Susan – I think for the longest time that’s why I didn’t read it! Because of the description. I thought it would be too slow. And it might’ve been in the hands of a different writer, but it’s the writing and Lennie’s story that made this BIG for me.
I haven’t read this one yet, although I want to. It will be interesting to see if I agree with you 🙂
See? And the way I think of high concept I wouldn’t describe this that way. BUT I can also see your point. Can you say “wishy washy”?
Looking forward to your analysis, which I always enjoy. I have put off reading this book as well, but I may have to move up to in TBR pile now. 🙂
#fauxnano – Ha, loves it! 🙂
As you know, I’m a plot chick and one of the reasons that I love advance plotting is that if I get stuck with a particular scene, I just skip over it and go to another one.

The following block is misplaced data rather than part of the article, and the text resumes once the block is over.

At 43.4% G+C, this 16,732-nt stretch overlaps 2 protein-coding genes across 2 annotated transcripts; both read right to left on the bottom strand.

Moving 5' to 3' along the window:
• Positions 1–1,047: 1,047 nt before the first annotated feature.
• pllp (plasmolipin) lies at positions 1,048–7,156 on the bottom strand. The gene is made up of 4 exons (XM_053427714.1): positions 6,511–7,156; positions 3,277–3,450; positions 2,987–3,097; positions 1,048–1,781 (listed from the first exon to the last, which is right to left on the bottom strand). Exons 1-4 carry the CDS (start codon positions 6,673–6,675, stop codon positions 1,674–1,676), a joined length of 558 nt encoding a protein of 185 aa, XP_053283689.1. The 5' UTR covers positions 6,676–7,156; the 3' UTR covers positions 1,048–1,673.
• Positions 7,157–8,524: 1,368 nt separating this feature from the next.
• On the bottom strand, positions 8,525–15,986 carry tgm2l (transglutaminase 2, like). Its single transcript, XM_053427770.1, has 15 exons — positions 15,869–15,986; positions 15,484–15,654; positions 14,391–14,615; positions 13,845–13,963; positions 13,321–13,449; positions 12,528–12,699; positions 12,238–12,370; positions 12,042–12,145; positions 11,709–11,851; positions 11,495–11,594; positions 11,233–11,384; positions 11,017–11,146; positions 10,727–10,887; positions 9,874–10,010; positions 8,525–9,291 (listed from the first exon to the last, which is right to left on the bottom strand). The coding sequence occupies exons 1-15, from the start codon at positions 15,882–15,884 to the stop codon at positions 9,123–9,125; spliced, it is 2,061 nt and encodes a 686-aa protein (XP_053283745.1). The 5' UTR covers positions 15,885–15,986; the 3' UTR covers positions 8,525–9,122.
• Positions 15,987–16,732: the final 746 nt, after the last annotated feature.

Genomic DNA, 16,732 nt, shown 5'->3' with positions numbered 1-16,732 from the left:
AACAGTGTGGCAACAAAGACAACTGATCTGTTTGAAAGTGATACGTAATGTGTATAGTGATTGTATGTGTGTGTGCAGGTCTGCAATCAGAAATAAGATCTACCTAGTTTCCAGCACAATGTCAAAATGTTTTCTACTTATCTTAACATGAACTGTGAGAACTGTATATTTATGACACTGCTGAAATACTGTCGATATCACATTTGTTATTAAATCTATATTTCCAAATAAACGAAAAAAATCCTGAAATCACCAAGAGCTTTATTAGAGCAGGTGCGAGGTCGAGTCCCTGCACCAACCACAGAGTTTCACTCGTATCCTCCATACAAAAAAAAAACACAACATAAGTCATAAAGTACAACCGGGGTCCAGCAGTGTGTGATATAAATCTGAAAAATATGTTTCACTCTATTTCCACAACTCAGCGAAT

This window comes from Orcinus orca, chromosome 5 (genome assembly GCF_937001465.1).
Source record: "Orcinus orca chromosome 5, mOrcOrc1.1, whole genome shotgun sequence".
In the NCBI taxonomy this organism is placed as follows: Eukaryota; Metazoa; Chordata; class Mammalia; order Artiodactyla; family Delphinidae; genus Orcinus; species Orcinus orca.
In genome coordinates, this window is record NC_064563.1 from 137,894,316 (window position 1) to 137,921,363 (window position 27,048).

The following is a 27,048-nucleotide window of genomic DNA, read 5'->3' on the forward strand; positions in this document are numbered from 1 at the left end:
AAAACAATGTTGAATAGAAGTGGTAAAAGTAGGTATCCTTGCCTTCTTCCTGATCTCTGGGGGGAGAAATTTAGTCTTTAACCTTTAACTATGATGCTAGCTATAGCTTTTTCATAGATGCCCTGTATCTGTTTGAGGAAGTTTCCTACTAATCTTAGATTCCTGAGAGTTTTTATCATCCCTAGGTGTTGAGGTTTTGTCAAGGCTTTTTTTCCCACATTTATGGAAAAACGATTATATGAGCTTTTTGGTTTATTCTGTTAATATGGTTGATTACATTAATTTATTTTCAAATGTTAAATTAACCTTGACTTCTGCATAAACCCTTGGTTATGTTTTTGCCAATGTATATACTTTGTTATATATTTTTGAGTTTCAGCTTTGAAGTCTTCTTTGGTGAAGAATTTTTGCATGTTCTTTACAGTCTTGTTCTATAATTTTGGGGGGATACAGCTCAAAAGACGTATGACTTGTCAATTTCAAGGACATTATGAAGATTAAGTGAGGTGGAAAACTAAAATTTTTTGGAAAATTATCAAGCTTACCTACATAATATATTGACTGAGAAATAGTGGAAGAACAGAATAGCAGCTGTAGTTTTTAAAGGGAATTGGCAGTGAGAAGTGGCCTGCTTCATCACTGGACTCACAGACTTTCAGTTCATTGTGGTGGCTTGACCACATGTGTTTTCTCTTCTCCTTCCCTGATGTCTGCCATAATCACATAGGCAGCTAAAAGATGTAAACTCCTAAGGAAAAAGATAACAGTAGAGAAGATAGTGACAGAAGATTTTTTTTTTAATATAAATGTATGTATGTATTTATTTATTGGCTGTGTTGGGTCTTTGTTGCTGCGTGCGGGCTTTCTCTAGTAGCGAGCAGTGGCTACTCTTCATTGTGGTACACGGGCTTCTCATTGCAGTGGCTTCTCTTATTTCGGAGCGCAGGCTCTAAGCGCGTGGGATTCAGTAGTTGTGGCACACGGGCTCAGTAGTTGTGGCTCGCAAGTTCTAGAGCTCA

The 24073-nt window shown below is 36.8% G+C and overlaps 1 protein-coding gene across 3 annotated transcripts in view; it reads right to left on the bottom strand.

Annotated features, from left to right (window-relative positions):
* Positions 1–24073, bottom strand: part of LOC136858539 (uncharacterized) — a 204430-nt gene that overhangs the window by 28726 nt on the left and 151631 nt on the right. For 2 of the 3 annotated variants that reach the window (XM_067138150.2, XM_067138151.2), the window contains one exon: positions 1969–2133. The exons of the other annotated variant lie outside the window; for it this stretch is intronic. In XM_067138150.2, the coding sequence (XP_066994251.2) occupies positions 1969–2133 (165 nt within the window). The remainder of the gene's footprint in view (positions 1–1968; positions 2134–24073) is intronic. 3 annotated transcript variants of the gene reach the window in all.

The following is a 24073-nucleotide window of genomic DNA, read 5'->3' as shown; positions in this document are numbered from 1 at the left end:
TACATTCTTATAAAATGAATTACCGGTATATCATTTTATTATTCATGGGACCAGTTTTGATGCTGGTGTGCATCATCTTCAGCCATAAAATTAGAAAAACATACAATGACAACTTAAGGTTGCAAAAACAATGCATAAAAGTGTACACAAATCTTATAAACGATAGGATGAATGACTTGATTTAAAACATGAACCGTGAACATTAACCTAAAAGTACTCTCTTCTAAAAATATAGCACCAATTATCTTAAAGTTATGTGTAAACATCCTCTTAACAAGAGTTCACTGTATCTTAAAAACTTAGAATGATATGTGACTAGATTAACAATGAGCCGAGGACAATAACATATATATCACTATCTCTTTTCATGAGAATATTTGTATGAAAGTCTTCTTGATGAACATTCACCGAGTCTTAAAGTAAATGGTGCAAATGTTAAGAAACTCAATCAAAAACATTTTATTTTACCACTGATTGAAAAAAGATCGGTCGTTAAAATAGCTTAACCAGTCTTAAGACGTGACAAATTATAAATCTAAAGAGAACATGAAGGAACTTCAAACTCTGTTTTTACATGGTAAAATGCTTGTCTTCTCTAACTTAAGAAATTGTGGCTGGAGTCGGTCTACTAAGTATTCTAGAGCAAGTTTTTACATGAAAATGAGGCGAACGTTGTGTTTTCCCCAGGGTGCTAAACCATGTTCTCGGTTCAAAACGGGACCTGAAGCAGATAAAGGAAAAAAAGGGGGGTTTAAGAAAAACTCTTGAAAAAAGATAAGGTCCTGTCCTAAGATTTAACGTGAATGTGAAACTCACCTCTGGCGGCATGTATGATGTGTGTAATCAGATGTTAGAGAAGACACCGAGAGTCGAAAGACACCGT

And I think most people misunderstand advance plotting — it can change. My plot has changed several times based on how the characters evolve, so your outline isn’t written in stone, it’s a living thing!
Good luck with Project Fun! 🙂
oh oh oh so in love with this book!!! I’d say yes to high concept ( I think…maybe…what do I know)! O_o
Thanks for sharing about this. Casey and everyone else I know who has read this raves about it. I should read it too.
ooo, very interesting, L. At first you’re right, it doesn’t sound high concept at all. But when you break it down like that, I guess it is…